Snooze You Lose…A Third of Your Life!

There aren’t many fascinating things snails can do, but they can stay asleep for three years! You might ask how is this possible…so I will explain the scientific reasoning behind this interesting fact.

Snails have a distinct sleeping pattern. They sleep for 15 hours and fall in and out of sleep seven times. After this, they do their activities for thirty hours. Human sleep periods range from twenty-four hours of sleep and activity. Snails are mostly awake during the night because of the humidity that time produces, a moist environment helps them produce mucus to move. When there is no humidity, as in the temperature is extremely hot or cold, this is what causes snails to stay in their shell for a longer amount of time. In rare cases, snails can sleep for three years to avoid a dry environment. In perspective, snails could end up sleeping ⅓ of its life away.

In biology, it is very common for animals to use hibernation, although this is not what happens. Hibernation takes place when animals go through a prolonged period of dormancy to avoid the forage of food. Aestivation is a period of prolonged dormancy during both hot and dry periods. Snails use a mix of both of these to function while asleep while maintaining its life. A big question is how snails maintain life in order to stay alive. When snails decide to go into hibernation and aestivation, they close off their shells with their slime. You can find them inside eating live plants, dying plants, fruits, and algae when doing this. Snails have a radula that helps make this possible; this assists the snail when grinding its food.

After the snail has closed its shell off, they manage to gather the moisture needed to survive, which is their crucial part of life. This takes place by creating an opening in the slimy gel, making a thin epigram. Since snails are nocturnal, the light of day does not burn them as bad, and they don’t need to worry about finding a mate because they are hermaphrodites, an organism with both reproducing organisms. A test was taken when a snail specimen was glued to a board. Four years later, that same specimen was placed in water and came out of the shell. This snail was indeed alive after this test and went on to live for two more years—[see the video in the link above in paragraph].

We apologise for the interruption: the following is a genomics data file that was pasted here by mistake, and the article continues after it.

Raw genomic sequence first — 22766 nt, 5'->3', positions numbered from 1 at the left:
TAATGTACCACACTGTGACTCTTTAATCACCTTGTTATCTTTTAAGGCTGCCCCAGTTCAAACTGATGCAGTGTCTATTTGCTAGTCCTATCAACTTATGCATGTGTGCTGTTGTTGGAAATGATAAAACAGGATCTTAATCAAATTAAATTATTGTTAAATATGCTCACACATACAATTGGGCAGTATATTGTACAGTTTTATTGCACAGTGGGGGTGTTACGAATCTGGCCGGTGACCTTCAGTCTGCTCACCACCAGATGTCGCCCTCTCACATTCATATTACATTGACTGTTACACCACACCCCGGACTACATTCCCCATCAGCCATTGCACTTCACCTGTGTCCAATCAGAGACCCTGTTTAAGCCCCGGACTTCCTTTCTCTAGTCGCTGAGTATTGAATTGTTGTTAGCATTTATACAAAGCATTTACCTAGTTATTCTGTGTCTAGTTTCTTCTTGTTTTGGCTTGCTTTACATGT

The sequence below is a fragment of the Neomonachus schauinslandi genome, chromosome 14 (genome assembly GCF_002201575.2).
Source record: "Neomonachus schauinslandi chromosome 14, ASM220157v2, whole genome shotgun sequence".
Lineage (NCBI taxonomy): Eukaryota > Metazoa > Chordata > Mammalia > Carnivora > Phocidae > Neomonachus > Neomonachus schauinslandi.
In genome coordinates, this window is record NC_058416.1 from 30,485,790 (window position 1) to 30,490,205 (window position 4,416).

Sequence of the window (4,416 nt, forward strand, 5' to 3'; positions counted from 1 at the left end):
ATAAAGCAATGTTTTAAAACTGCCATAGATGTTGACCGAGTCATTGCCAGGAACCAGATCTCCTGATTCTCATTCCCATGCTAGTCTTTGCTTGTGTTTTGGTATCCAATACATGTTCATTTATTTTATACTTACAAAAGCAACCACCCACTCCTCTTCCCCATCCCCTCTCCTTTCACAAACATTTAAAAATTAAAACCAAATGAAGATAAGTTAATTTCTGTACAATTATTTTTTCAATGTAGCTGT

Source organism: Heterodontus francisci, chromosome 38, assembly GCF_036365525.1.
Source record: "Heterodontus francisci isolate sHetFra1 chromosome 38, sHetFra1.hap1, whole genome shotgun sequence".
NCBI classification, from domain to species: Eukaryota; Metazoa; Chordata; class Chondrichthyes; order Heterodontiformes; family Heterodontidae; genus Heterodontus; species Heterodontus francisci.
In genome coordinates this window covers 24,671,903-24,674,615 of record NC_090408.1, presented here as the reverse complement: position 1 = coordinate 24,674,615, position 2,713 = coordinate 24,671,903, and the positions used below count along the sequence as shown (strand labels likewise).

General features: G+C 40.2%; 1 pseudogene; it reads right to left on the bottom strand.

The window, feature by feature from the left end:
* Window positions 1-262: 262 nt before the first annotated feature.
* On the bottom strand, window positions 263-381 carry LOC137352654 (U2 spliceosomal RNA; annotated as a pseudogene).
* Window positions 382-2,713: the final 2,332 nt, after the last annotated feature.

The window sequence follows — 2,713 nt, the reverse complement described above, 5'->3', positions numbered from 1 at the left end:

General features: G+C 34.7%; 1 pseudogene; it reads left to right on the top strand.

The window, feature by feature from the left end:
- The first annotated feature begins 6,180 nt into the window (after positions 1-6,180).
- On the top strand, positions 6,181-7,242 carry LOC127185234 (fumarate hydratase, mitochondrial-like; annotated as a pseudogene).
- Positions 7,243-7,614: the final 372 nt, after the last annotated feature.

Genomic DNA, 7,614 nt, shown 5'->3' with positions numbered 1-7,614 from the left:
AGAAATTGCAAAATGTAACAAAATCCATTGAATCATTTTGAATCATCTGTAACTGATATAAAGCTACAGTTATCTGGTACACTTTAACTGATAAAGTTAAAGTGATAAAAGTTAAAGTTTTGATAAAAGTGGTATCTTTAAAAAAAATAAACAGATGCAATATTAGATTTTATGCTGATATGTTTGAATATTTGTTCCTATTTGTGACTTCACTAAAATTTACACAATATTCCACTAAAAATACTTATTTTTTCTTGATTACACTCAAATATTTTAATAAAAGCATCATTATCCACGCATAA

In case you were curious how they move around with their smiley body, here is how. Just like the basics in biology that we learn in class, snails use adhesion to transverse across almost any type of solid surface. However, this gets more difficult when snails try to generate a strong attachment on superhydrophobic surfaces. There are reports that snail adhesion needs moisture to move because of these hydrophobic surfaces. Since snails need moisture and hydrophobic means, not attracted to water, when a snail moves over this surface it becomes increasingly more difficult. A recent test took place where snails were left on two upturned pots overnight, one with hydrophobic coating. At the end of the cups they put lettuce, it became clear that snails cannot climb some surfaces and have great trouble moving on hydrophobic surfaces, shown in the experiment.

Need more exciting facts about snails? Here are a few… Doctors from the University of Toronto indicated a test to see if snails do need sleep. They used three test methods, tapping the snail’s shell, nudging the snail’s body, and seeing the response to a disturbance using food to measure the snail’s reaction. They found out the sleeping pattern of snails, as mentioned before, and proved snails don’t need sleep as much as they need moisture to thrive. Another test placed on snails was from a scientist in India named Jayaseelan B. Franklin. She identified sleep-promoting compounds in the venom of a species of sea snails called “Cobweb Cone.” Specifically, 14 peptides were isolated and divided; according to this scientist, they may be used for pharmaceutical purposes. Some also believe that it could be a cure to insomnia, so next time you find yourself complaining about a snail or calling them boring, they could be the cure you need for your sleep problems.

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About Mr. Mohn

Biology Teacher

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